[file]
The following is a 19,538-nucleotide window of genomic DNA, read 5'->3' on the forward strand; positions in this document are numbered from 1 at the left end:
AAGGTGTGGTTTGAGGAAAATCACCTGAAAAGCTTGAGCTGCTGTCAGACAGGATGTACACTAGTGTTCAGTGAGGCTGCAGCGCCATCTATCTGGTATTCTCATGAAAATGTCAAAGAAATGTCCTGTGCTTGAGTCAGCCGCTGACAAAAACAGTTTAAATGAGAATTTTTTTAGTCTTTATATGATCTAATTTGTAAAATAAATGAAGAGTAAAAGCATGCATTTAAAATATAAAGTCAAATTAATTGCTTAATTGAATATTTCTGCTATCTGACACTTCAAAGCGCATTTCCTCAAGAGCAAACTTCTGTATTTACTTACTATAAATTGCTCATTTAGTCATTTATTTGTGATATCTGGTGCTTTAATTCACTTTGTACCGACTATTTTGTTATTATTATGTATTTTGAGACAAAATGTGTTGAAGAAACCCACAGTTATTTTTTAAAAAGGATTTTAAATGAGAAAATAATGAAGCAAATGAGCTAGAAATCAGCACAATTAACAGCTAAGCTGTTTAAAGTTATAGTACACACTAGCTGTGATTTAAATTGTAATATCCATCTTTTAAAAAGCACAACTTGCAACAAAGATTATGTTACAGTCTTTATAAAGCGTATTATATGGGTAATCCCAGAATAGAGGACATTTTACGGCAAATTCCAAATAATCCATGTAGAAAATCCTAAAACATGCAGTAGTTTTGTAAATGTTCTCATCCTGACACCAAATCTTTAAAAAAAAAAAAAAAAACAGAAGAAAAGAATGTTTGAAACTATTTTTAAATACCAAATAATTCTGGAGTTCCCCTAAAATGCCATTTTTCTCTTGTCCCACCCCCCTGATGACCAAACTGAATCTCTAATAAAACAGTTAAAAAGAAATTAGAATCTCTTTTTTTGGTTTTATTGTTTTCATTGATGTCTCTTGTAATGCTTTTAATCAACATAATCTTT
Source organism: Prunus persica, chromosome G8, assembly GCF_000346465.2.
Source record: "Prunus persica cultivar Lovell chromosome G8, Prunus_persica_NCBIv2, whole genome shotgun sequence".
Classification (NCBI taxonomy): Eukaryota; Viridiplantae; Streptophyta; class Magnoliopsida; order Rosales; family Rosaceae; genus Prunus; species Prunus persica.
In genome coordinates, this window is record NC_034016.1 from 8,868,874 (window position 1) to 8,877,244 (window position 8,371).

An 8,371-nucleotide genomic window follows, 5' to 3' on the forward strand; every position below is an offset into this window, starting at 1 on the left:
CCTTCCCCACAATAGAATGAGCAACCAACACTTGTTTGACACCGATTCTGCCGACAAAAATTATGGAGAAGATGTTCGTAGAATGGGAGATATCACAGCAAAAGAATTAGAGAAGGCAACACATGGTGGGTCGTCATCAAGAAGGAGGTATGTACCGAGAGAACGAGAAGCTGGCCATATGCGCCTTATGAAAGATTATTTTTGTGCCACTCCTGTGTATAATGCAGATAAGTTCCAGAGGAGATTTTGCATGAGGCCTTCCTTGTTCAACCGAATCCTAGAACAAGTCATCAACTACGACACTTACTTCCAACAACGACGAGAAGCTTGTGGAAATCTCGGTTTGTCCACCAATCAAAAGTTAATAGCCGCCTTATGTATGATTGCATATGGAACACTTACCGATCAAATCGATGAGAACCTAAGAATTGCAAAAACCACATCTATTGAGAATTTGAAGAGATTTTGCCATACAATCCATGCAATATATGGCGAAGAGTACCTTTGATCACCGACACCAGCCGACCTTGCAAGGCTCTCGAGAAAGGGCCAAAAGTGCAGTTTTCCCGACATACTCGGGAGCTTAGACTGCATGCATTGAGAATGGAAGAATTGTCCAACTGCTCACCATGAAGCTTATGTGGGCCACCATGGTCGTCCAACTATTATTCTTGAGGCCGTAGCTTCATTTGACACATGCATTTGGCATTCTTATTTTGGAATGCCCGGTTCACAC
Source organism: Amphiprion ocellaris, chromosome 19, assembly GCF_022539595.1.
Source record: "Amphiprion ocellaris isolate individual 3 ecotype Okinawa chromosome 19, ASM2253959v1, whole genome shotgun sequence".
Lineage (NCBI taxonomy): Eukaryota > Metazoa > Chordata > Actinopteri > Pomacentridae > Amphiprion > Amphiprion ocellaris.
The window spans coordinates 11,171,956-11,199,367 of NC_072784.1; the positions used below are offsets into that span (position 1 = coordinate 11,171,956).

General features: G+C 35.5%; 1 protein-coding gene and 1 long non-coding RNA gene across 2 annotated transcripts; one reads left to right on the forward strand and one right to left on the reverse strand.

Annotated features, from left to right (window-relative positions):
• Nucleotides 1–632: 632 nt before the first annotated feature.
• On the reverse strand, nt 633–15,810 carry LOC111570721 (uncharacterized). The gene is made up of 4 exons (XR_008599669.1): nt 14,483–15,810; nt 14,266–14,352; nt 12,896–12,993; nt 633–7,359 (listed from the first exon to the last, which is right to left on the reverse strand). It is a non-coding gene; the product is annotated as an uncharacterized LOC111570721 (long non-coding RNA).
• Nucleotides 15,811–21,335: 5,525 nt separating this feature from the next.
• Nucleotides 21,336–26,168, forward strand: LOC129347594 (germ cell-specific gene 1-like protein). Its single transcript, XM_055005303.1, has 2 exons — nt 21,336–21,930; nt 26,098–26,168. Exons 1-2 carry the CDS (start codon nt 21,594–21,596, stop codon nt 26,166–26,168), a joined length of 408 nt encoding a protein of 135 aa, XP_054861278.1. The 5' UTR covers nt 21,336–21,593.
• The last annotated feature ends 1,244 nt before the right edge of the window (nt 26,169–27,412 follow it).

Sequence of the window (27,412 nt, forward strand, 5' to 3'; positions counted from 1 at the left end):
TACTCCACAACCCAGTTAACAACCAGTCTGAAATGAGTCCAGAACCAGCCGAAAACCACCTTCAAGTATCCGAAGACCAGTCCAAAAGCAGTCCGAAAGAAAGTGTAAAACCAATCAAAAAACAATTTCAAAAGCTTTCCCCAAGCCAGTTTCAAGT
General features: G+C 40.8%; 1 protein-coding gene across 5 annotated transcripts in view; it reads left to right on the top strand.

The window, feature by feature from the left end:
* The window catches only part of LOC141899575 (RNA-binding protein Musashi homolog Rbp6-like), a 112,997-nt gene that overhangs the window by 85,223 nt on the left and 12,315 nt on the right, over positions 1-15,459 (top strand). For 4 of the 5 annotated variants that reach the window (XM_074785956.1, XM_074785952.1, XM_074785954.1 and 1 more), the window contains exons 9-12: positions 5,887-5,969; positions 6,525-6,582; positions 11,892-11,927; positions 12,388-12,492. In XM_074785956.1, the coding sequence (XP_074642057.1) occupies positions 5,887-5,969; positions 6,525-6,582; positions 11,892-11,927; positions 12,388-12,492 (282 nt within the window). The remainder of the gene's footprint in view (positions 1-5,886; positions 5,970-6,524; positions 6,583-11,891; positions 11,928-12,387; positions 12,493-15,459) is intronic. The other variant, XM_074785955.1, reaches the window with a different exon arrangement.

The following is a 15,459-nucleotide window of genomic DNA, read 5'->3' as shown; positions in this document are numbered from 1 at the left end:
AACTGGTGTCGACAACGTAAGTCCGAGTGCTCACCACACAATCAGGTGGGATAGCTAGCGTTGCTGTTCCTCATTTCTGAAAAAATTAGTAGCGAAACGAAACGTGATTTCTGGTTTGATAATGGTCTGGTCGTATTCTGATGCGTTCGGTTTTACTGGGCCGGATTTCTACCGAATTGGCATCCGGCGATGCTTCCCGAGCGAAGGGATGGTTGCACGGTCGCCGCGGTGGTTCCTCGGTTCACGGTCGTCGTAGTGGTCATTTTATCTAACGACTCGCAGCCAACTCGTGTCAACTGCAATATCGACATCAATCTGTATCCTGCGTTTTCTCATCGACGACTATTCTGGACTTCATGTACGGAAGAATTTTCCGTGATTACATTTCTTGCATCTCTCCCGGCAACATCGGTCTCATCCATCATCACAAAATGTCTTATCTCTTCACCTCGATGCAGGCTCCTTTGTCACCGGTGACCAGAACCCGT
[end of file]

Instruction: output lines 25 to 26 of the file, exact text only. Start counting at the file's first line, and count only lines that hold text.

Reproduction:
The following is a 15,459-nucleotide window of genomic DNA, read 5'->3' as shown; positions in this document are numbered from 1 at the left end:
AACTGGTGTCGACAACGTAAGTCCGAGTGCTCACCACACAATCAGGTGGGATAGCTAGCGTTGCTGTTCCTCATTTCTGAAAAAATTAGTAGCGAAACGAAACGTGATTTCTGGTTTGATAATGGTCTGGTCGTATTCTGATGCGTTCGGTTTTACTGGGCCGGATTTCTACCGAATTGGCATCCGGCGATGCTTCCCGAGCGAAGGGATGGTTGCACGGTCGCCGCGGTGGTTCCTCGGTTCACGGTCGTCGTAGTGGTCATTTTATCTAACGACTCGCAGCCAACTCGTGTCAACTGCAATATCGACATCAATCTGTATCCTGCGTTTTCTCATCGACGACTATTCTGGACTTCATGTACGGAAGAATTTTCCGTGATTACATTTCTTGCATCTCTCCCGGCAACATCGGTCTCATCCATCATCACAAAATGTCTTATCTCTTCACCTCGATGCAGGCTCCTTTGTCACCGGTGACCAGAACCCGT